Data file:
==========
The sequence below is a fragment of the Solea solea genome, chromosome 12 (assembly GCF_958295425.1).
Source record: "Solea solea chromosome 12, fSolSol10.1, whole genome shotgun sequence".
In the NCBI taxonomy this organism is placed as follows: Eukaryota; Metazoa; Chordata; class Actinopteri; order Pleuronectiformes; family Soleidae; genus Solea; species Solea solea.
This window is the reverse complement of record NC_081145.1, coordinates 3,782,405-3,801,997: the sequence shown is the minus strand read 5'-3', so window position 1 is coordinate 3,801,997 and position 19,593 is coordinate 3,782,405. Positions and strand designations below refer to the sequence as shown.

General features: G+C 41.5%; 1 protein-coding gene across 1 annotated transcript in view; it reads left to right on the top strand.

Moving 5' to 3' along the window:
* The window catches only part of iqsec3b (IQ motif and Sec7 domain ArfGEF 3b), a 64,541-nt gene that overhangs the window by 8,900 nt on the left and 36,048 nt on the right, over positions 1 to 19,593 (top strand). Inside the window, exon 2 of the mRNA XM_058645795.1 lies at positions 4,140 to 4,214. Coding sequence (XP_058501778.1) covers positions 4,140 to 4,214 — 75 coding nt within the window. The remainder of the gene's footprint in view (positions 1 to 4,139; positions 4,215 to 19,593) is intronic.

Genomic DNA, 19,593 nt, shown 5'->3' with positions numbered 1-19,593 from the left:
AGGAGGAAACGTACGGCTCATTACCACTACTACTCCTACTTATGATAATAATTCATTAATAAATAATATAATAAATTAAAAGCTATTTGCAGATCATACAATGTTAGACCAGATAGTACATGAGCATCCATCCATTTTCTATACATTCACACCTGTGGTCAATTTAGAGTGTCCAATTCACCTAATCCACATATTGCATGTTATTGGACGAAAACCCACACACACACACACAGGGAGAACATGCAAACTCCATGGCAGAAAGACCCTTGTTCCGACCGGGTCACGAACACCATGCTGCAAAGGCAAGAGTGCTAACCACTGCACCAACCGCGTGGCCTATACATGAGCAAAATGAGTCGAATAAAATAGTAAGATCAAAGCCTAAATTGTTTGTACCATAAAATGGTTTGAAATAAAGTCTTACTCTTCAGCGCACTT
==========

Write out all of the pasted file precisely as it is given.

The sequence below is a fragment of the Solea solea genome, chromosome 12 (assembly GCF_958295425.1).
Source record: "Solea solea chromosome 12, fSolSol10.1, whole genome shotgun sequence".
In the NCBI taxonomy this organism is placed as follows: Eukaryota; Metazoa; Chordata; class Actinopteri; order Pleuronectiformes; family Soleidae; genus Solea; species Solea solea.
This window is the reverse complement of record NC_081145.1, coordinates 3,782,405-3,801,997: the sequence shown is the minus strand read 5'-3', so window position 1 is coordinate 3,801,997 and position 19,593 is coordinate 3,782,405. Positions and strand designations below refer to the sequence as shown.

General features: G+C 41.5%; 1 protein-coding gene across 1 annotated transcript in view; it reads left to right on the top strand.

Moving 5' to 3' along the window:
* The window catches only part of iqsec3b (IQ motif and Sec7 domain ArfGEF 3b), a 64,541-nt gene that overhangs the window by 8,900 nt on the left and 36,048 nt on the right, over positions 1 to 19,593 (top strand). Inside the window, exon 2 of the mRNA XM_058645795.1 lies at positions 4,140 to 4,214. Coding sequence (XP_058501778.1) covers positions 4,140 to 4,214 — 75 coding nt within the window. The remainder of the gene's footprint in view (positions 1 to 4,139; positions 4,215 to 19,593) is intronic.

Genomic DNA, 19,593 nt, shown 5'->3' with positions numbered 1-19,593 from the left:
AGGAGGAAACGTACGGCTCATTACCACTACTACTCCTACTTATGATAATAATTCATTAATAAATAATATAATAAATTAAAAGCTATTTGCAGATCATACAATGTTAGACCAGATAGTACATGAGCATCCATCCATTTTCTATACATTCACACCTGTGGTCAATTTAGAGTGTCCAATTCACCTAATCCACATATTGCATGTTATTGGACGAAAACCCACACACACACACACAGGGAGAACATGCAAACTCCATGGCAGAAAGACCCTTGTTCCGACCGGGTCACGAACACCATGCTGCAAAGGCAAGAGTGCTAACCACTGCACCAACCGCGTGGCCTATACATGAGCAAAATGAGTCGAATAAAATAGTAAGATCAAAGCCTAAATTGTTTGTACCATAAAATGGTTTGAAATAAAGTCTTACTCTTCAGCGCACTT